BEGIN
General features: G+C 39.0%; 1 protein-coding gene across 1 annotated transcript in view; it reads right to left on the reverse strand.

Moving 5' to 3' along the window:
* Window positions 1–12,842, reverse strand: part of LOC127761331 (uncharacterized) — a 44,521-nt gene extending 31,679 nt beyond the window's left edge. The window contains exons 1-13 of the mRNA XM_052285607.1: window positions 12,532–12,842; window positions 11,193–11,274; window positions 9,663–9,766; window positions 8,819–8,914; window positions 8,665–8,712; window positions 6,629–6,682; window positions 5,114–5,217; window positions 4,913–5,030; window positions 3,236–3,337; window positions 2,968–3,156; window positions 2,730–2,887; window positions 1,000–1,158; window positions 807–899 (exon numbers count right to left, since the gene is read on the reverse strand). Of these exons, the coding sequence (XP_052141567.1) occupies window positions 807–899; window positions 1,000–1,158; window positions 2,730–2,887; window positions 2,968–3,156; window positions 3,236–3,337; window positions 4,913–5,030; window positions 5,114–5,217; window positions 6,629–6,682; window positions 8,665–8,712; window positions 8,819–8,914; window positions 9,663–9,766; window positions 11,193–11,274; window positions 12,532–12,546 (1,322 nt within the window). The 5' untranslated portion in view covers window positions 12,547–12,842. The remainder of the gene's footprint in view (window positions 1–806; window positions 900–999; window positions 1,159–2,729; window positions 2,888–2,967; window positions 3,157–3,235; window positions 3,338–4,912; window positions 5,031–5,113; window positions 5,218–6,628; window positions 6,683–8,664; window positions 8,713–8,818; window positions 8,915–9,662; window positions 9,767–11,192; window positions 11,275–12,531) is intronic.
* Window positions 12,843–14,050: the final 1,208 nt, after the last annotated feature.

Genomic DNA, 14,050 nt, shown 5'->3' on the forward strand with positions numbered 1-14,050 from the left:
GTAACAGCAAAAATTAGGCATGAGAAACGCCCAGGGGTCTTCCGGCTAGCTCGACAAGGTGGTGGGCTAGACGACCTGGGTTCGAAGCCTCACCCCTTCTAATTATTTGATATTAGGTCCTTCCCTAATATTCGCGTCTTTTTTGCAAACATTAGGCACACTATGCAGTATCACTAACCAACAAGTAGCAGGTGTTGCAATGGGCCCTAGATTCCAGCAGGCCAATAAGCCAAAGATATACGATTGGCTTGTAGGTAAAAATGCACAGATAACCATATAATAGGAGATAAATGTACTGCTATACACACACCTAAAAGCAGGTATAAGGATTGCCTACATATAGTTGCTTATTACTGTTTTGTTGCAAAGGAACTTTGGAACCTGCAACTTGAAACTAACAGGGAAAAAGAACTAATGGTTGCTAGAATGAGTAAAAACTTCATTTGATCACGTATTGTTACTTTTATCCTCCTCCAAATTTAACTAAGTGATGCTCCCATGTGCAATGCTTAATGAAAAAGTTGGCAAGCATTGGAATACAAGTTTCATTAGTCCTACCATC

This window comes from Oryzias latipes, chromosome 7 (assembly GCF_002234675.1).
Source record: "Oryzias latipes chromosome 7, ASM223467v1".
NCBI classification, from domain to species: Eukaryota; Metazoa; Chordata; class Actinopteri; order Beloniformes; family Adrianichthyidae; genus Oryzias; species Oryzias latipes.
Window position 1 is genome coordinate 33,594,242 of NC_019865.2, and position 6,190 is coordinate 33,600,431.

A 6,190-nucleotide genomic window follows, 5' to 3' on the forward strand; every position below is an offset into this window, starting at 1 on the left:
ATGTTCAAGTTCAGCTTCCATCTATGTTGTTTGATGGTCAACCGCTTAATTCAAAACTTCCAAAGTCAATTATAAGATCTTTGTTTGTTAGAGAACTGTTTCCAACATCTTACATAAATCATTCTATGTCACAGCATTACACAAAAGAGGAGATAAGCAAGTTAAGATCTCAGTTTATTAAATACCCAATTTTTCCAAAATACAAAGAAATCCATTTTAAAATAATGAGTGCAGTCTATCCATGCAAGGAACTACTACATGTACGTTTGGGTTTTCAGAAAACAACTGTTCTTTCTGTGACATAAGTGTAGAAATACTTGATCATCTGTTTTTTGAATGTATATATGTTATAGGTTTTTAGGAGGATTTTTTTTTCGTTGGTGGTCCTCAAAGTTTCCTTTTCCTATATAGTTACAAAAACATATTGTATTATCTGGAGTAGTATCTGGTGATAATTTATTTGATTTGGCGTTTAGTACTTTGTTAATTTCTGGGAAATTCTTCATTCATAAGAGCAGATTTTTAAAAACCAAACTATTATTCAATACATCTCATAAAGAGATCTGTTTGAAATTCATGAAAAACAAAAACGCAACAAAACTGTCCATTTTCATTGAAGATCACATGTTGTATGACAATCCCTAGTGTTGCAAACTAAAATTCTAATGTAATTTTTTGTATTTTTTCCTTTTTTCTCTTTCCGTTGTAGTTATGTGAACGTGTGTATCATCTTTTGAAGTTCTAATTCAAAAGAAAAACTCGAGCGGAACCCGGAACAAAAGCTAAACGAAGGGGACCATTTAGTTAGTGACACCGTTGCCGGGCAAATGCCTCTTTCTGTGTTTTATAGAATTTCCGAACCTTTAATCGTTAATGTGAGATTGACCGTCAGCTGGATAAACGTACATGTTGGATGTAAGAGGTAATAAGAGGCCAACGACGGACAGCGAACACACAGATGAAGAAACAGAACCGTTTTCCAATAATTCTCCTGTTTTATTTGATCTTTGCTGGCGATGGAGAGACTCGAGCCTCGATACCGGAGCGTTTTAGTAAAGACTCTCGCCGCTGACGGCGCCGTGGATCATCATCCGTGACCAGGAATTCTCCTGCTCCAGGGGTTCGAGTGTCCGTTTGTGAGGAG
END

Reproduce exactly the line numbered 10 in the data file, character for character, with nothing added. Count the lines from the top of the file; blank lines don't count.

Window position 1 is genome coordinate 33,594,242 of NC_019865.2, and position 6,190 is coordinate 33,600,431.